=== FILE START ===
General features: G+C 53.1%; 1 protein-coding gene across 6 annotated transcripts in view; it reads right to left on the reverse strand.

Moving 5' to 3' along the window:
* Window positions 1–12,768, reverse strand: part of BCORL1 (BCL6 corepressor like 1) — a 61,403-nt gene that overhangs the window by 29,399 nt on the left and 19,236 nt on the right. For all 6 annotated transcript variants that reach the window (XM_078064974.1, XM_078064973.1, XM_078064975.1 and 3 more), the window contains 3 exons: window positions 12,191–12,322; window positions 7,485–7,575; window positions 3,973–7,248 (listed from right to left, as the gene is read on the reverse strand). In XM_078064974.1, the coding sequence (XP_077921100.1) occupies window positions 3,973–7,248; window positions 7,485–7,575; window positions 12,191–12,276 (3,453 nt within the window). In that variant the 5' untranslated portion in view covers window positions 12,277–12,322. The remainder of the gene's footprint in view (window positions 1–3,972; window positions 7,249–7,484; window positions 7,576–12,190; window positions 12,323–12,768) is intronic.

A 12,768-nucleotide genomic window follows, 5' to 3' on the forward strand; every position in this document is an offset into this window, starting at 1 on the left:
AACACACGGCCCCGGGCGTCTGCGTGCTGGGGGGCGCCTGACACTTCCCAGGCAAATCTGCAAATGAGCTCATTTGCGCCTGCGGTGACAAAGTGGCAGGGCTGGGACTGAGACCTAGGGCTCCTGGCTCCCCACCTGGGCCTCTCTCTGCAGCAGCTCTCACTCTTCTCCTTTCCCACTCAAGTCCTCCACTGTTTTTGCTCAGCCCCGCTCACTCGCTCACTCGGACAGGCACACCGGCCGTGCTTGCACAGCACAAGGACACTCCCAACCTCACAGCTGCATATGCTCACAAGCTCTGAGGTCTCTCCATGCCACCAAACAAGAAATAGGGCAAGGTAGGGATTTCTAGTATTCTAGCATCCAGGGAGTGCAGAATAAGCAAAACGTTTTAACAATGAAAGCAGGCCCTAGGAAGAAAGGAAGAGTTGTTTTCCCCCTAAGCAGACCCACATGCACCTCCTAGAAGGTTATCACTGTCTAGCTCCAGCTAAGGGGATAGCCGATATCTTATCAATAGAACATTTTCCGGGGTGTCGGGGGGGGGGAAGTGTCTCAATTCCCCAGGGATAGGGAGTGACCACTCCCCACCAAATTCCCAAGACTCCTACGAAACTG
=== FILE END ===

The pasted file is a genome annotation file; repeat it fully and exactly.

General features: G+C 53.1%; 1 protein-coding gene across 6 annotated transcripts in view; it reads right to left on the reverse strand.

Moving 5' to 3' along the window:
* Window positions 1–12,768, reverse strand: part of BCORL1 (BCL6 corepressor like 1) — a 61,403-nt gene that overhangs the window by 29,399 nt on the left and 19,236 nt on the right. For all 6 annotated transcript variants that reach the window (XM_078064974.1, XM_078064973.1, XM_078064975.1 and 3 more), the window contains 3 exons: window positions 12,191–12,322; window positions 7,485–7,575; window positions 3,973–7,248 (listed from right to left, as the gene is read on the reverse strand). In XM_078064974.1, the coding sequence (XP_077921100.1) occupies window positions 3,973–7,248; window positions 7,485–7,575; window positions 12,191–12,276 (3,453 nt within the window). In that variant the 5' untranslated portion in view covers window positions 12,277–12,322. The remainder of the gene's footprint in view (window positions 1–3,972; window positions 7,249–7,484; window positions 7,576–12,190; window positions 12,323–12,768) is intronic.

A 12,768-nucleotide genomic window follows, 5' to 3' on the forward strand; every position in this document is an offset into this window, starting at 1 on the left:
AACACACGGCCCCGGGCGTCTGCGTGCTGGGGGGCGCCTGACACTTCCCAGGCAAATCTGCAAATGAGCTCATTTGCGCCTGCGGTGACAAAGTGGCAGGGCTGGGACTGAGACCTAGGGCTCCTGGCTCCCCACCTGGGCCTCTCTCTGCAGCAGCTCTCACTCTTCTCCTTTCCCACTCAAGTCCTCCACTGTTTTTGCTCAGCCCCGCTCACTCGCTCACTCGGACAGGCACACCGGCCGTGCTTGCACAGCACAAGGACACTCCCAACCTCACAGCTGCATATGCTCACAAGCTCTGAGGTCTCTCCATGCCACCAAACAAGAAATAGGGCAAGGTAGGGATTTCTAGTATTCTAGCATCCAGGGAGTGCAGAATAAGCAAAACGTTTTAACAATGAAAGCAGGCCCTAGGAAGAAAGGAAGAGTTGTTTTCCCCCTAAGCAGACCCACATGCACCTCCTAGAAGGTTATCACTGTCTAGCTCCAGCTAAGGGGATAGCCGATATCTTATCAATAGAACATTTTCCGGGGTGTCGGGGGGGGGGAAGTGTCTCAATTCCCCAGGGATAGGGAGTGACCACTCCCCACCAAATTCCCAAGACTCCTACGAAACTG